TOP TIP: Posting Requirement for Maryland's Pregnancy Accommodation Law In Effect
September 30, 2013
As of October 1, 2013, Maryland employers are required to post information about the new pregnancy accommodations law in a conspicuous place, along with other legally required notices.
As we discussed in our April E-Update, under the new Maryland pregnancy accommodations law, employers with 15 or more employees are required to provide reasonable accommodations for pregnancy-related disabilities absent undue hardship. Under the legislation, once a pregnant employee requests an accommodation, the employer is required to explore with the employee “all possible means of providing reasonable accommodations,” and the law provides a list of possible accommodations, including changing job duties or work hours, relocation, providing mechanical or electrical aids, job transfers, and leave.
The law specifically provides that, “An employer shall post in a conspicuous location and include in any employee handbook, information concerning an employee’s right to reasonable accommodations and leave for a disability caused or contributed to by pregnancy.” The Maryland Commission on Civil Rights has issued a guidance to employers generally reiterating the law. The Commission specifically notes that the law does not require the Commission to create a poster, but that it intends to do so as it revises all of its anti-discrimination posters and brochures. At this time, however, no “model” poster has been issued by the Commission.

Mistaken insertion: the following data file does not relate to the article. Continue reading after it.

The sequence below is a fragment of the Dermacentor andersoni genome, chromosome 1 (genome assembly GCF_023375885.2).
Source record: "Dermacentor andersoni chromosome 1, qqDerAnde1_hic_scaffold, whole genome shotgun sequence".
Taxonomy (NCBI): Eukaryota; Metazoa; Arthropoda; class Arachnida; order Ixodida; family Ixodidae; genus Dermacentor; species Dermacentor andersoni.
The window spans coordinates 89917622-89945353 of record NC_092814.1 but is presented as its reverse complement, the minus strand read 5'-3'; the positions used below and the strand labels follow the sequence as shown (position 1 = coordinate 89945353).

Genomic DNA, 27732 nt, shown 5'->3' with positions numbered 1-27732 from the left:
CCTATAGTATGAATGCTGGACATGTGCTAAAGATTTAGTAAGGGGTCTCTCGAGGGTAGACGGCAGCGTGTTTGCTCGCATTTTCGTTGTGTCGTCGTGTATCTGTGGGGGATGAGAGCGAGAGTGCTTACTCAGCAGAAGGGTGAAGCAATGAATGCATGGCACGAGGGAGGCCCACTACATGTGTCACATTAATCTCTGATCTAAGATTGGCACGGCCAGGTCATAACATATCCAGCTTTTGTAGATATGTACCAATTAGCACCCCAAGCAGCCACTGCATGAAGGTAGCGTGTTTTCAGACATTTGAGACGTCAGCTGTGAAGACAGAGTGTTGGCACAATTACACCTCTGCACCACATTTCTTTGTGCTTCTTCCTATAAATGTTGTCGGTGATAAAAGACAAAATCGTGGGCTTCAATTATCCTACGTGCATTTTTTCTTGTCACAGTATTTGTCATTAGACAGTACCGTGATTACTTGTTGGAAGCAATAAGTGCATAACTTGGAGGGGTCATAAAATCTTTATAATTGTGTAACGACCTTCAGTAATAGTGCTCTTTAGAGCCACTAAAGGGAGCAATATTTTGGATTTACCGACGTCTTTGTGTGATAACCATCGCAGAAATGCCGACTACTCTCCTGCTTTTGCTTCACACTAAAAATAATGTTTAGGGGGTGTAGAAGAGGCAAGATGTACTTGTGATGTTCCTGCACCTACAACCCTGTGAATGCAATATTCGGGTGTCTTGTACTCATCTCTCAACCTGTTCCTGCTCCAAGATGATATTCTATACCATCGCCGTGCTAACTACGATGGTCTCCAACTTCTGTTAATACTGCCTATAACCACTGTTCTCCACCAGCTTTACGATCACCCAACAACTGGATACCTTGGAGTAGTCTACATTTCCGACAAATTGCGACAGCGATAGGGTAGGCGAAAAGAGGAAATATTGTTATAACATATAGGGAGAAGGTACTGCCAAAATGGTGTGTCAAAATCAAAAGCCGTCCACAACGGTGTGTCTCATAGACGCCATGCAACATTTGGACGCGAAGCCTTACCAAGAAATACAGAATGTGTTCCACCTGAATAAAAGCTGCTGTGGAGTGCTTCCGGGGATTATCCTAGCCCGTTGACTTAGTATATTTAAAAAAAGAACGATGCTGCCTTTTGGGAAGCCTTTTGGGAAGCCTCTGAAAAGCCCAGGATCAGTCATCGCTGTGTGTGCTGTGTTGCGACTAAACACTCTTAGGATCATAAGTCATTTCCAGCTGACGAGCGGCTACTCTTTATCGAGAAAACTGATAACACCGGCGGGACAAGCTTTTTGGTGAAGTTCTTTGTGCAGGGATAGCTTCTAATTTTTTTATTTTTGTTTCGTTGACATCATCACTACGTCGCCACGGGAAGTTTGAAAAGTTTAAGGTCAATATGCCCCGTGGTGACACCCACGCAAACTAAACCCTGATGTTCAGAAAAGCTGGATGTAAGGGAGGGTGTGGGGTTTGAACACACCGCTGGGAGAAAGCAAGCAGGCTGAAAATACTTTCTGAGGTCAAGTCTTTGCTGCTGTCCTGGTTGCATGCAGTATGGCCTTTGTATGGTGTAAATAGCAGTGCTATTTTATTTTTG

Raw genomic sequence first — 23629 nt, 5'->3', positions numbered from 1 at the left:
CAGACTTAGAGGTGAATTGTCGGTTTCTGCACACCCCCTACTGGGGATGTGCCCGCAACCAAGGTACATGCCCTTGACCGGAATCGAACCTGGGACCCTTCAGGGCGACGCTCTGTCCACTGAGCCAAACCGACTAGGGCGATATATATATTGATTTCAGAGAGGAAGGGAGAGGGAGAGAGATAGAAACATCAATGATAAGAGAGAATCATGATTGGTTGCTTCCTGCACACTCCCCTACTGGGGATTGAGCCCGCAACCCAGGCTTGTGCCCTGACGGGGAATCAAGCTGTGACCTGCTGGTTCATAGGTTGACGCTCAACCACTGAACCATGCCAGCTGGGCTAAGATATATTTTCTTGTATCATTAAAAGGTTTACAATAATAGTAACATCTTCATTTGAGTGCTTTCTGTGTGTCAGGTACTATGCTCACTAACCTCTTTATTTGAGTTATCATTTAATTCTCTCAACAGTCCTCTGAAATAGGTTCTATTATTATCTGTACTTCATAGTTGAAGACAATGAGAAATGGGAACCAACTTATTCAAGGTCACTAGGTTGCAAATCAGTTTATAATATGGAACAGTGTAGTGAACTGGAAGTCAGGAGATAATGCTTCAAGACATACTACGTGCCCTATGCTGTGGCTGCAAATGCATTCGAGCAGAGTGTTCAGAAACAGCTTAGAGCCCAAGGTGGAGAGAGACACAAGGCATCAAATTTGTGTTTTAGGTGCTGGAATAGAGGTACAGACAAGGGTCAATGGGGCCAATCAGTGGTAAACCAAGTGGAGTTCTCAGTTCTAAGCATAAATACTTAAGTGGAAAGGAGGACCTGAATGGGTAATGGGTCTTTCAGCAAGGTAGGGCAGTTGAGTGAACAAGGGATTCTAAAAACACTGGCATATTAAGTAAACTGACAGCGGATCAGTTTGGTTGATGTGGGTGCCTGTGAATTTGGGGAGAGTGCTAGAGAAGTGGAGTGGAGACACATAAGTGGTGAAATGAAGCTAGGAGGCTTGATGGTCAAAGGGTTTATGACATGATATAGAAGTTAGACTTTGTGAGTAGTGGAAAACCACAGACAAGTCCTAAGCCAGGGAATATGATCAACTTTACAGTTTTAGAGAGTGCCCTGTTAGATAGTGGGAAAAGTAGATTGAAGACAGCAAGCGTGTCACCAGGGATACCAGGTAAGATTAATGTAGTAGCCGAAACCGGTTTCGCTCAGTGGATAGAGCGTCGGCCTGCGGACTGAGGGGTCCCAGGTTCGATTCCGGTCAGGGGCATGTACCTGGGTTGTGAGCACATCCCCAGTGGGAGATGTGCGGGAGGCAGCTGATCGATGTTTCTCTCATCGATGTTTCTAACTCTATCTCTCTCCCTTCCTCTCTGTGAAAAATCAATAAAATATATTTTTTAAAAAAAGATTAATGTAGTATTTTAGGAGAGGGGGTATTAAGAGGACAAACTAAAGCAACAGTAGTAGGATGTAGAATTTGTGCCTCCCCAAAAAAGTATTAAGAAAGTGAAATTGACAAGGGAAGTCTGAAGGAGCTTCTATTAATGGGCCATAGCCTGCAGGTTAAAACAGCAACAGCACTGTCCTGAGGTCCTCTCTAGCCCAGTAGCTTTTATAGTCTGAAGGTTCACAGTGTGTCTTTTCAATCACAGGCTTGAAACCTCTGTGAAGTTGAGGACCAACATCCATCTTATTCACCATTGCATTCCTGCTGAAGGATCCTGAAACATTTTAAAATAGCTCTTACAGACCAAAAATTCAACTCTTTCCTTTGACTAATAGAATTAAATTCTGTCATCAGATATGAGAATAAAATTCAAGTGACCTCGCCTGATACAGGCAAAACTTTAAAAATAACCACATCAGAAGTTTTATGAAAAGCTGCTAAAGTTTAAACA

We have developed a policy/posting to meet the requirements of the new law, and have included language intended to be helpful to employers in receiving and addressing requests for pregnancy accommodations, as follows:
REASONABLE ACCOMMODATIONS FOR PREGNANCY –RELATED DISABILITIES
In compliance with Maryland state law, the Company is committed to a policy of reasonable accommodations, which may include leave, for a disability caused or contributed to by pregnancy. The Company will provide reasonable accommodations necessary to allow a pregnant employee to perform the essential functions of her position, to the extent that any accommodation does not pose an undue hardship for the Company. Whether or not any particular accommodation would be reasonable would depend on the circumstances. In order to make this assessment, the Company may request the employee’s physician to provide medical certifications to support any accommodation.
If you have or develop a need for an accommodation because of your pregnancy to help perform the essential functions of your job, you should submit a request for accommodation in writing to your manager or the Human Resources Manager. Your request will be evaluated and an effort will be made to provide reasonable accommodations.